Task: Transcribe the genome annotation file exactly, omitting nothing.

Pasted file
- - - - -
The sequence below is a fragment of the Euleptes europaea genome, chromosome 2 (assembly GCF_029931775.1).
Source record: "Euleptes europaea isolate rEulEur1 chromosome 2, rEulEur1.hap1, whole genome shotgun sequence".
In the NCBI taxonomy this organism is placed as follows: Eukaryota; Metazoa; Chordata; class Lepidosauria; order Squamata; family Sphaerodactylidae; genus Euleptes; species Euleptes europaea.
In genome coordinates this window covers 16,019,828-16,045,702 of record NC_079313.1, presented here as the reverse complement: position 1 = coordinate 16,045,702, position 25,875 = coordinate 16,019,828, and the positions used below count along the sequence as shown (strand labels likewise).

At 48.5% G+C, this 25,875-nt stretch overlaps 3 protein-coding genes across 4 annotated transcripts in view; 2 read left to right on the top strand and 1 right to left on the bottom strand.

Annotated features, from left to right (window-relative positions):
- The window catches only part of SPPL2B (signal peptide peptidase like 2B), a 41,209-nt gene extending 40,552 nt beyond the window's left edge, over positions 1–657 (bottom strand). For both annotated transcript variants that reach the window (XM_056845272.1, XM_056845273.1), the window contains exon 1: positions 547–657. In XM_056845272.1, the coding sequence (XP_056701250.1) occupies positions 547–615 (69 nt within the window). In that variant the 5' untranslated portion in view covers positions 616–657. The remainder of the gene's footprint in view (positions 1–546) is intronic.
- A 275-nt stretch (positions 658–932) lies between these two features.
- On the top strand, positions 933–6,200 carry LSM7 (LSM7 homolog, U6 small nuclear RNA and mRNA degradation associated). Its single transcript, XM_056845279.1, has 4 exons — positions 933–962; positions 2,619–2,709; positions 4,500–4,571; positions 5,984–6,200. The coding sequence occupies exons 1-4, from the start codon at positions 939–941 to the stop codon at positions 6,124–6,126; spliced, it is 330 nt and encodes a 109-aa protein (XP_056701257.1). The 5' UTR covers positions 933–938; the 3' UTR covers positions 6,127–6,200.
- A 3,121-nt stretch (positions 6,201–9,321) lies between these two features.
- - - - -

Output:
The sequence below is a fragment of the Euleptes europaea genome, chromosome 2 (assembly GCF_029931775.1).
Source record: "Euleptes europaea isolate rEulEur1 chromosome 2, rEulEur1.hap1, whole genome shotgun sequence".
In the NCBI taxonomy this organism is placed as follows: Eukaryota; Metazoa; Chordata; class Lepidosauria; order Squamata; family Sphaerodactylidae; genus Euleptes; species Euleptes europaea.
In genome coordinates this window covers 16,019,828-16,045,702 of record NC_079313.1, presented here as the reverse complement: position 1 = coordinate 16,045,702, position 25,875 = coordinate 16,019,828, and the positions used below count along the sequence as shown (strand labels likewise).

At 48.5% G+C, this 25,875-nt stretch overlaps 3 protein-coding genes across 4 annotated transcripts in view; 2 read left to right on the top strand and 1 right to left on the bottom strand.

Annotated features, from left to right (window-relative positions):
- The window catches only part of SPPL2B (signal peptide peptidase like 2B), a 41,209-nt gene extending 40,552 nt beyond the window's left edge, over positions 1–657 (bottom strand). For both annotated transcript variants that reach the window (XM_056845272.1, XM_056845273.1), the window contains exon 1: positions 547–657. In XM_056845272.1, the coding sequence (XP_056701250.1) occupies positions 547–615 (69 nt within the window). In that variant the 5' untranslated portion in view covers positions 616–657. The remainder of the gene's footprint in view (positions 1–546) is intronic.
- A 275-nt stretch (positions 658–932) lies between these two features.
- On the top strand, positions 933–6,200 carry LSM7 (LSM7 homolog, U6 small nuclear RNA and mRNA degradation associated). Its single transcript, XM_056845279.1, has 4 exons — positions 933–962; positions 2,619–2,709; positions 4,500–4,571; positions 5,984–6,200. The coding sequence occupies exons 1-4, from the start codon at positions 939–941 to the stop codon at positions 6,124–6,126; spliced, it is 330 nt and encodes a 109-aa protein (XP_056701257.1). The 5' UTR covers positions 933–938; the 3' UTR covers positions 6,127–6,200.
- A 3,121-nt stretch (positions 6,201–9,321) lies between these two features.